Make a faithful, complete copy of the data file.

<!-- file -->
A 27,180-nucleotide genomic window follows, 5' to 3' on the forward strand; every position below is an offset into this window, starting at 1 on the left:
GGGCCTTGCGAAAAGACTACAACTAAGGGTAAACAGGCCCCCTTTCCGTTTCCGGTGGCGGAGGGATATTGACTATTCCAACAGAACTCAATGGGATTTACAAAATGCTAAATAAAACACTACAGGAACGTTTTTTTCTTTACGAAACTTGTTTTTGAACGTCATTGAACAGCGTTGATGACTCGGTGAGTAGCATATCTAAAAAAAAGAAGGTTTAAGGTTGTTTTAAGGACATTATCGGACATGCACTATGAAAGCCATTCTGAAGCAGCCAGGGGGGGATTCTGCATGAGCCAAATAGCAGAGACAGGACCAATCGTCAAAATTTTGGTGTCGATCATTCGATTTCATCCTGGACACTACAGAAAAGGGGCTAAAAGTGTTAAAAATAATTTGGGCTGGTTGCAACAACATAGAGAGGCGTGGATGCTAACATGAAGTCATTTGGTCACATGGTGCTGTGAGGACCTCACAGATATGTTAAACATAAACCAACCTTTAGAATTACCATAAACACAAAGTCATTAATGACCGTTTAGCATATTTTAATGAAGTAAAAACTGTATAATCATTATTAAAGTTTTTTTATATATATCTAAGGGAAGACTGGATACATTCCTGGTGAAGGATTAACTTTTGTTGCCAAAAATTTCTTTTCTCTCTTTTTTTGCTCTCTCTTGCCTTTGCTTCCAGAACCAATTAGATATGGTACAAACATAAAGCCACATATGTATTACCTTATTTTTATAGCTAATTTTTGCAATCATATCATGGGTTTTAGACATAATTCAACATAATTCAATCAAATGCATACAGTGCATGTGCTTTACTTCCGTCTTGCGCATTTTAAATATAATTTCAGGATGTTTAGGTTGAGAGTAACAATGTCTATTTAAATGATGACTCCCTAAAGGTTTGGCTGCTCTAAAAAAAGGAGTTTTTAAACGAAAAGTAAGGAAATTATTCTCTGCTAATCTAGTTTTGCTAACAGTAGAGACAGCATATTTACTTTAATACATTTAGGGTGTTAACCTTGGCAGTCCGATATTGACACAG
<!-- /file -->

A 27,180-nucleotide genomic window follows, 5' to 3' on the forward strand; every position below is an offset into this window, starting at 1 on the left:
GGGCCTTGCGAAAAGACTACAACTAAGGGTAAACAGGCCCCCTTTCCGTTTCCGGTGGCGGAGGGATATTGACTATTCCAACAGAACTCAATGGGATTTACAAAATGCTAAATAAAACACTACAGGAACGTTTTTTTCTTTACGAAACTTGTTTTTGAACGTCATTGAACAGCGTTGATGACTCGGTGAGTAGCATATCTAAAAAAAAGAAGGTTTAAGGTTGTTTTAAGGACATTATCGGACATGCACTATGAAAGCCATTCTGAAGCAGCCAGGGGGGGATTCTGCATGAGCCAAATAGCAGAGACAGGACCAATCGTCAAAATTTTGGTGTCGATCATTCGATTTCATCCTGGACACTACAGAAAAGGGGCTAAAAGTGTTAAAAATAATTTGGGCTGGTTGCAACAACATAGAGAGGCGTGGATGCTAACATGAAGTCATTTGGTCACATGGTGCTGTGAGGACCTCACAGATATGTTAAACATAAACCAACCTTTAGAATTACCATAAACACAAAGTCATTAATGACCGTTTAGCATATTTTAATGAAGTAAAAACTGTATAATCATTATTAAAGTTTTTTTATATATATCTAAGGGAAGACTGGATACATTCCTGGTGAAGGATTAACTTTTGTTGCCAAAAATTTCTTTTCTCTCTTTTTTTGCTCTCTCTTGCCTTTGCTTCCAGAACCAATTAGATATGGTACAAACATAAAGCCACATATGTATTACCTTATTTTTATAGCTAATTTTTGCAATCATATCATGGGTTTTAGACATAATTCAACATAATTCAATCAAATGCATACAGTGCATGTGCTTTACTTCCGTCTTGCGCATTTTAAATATAATTTCAGGATGTTTAGGTTGAGAGTAACAATGTCTATTTAAATGATGACTCCCTAAAGGTTTGGCTGCTCTAAAAAAAGGAGTTTTTAAACGAAAAGTAAGGAAATTATTCTCTGCTAATCTAGTTTTGCTAACAGTAGAGACAGCATATTTACTTTAATACATTTAGGGTGTTAACCTTGGCAGTCCGATATTGACACAG